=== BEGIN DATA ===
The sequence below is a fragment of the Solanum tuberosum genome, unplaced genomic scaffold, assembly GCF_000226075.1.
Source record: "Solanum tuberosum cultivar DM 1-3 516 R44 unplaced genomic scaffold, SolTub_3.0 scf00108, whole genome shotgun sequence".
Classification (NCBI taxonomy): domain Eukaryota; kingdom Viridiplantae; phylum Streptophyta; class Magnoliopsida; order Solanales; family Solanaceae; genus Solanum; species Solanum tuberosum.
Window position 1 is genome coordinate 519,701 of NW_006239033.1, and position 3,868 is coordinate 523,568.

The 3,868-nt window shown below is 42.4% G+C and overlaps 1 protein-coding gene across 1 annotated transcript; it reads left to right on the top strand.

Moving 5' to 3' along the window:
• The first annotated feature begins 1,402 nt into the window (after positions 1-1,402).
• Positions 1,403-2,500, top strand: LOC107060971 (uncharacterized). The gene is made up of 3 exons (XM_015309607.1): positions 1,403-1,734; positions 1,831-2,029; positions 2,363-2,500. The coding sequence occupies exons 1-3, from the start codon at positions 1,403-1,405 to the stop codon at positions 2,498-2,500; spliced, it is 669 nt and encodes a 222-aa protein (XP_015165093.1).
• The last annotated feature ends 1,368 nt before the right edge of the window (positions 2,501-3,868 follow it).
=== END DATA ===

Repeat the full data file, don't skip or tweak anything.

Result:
The sequence below is a fragment of the Solanum tuberosum genome, unplaced genomic scaffold, assembly GCF_000226075.1.
Source record: "Solanum tuberosum cultivar DM 1-3 516 R44 unplaced genomic scaffold, SolTub_3.0 scf00108, whole genome shotgun sequence".
Classification (NCBI taxonomy): domain Eukaryota; kingdom Viridiplantae; phylum Streptophyta; class Magnoliopsida; order Solanales; family Solanaceae; genus Solanum; species Solanum tuberosum.
Window position 1 is genome coordinate 519,701 of NW_006239033.1, and position 3,868 is coordinate 523,568.

The 3,868-nt window shown below is 42.4% G+C and overlaps 1 protein-coding gene across 1 annotated transcript; it reads left to right on the top strand.

Moving 5' to 3' along the window:
• The first annotated feature begins 1,402 nt into the window (after positions 1-1,402).
• Positions 1,403-2,500, top strand: LOC107060971 (uncharacterized). The gene is made up of 3 exons (XM_015309607.1): positions 1,403-1,734; positions 1,831-2,029; positions 2,363-2,500. The coding sequence occupies exons 1-3, from the start codon at positions 1,403-1,405 to the stop codon at positions 2,498-2,500; spliced, it is 669 nt and encodes a 222-aa protein (XP_015165093.1).
• The last annotated feature ends 1,368 nt before the right edge of the window (positions 2,501-3,868 follow it).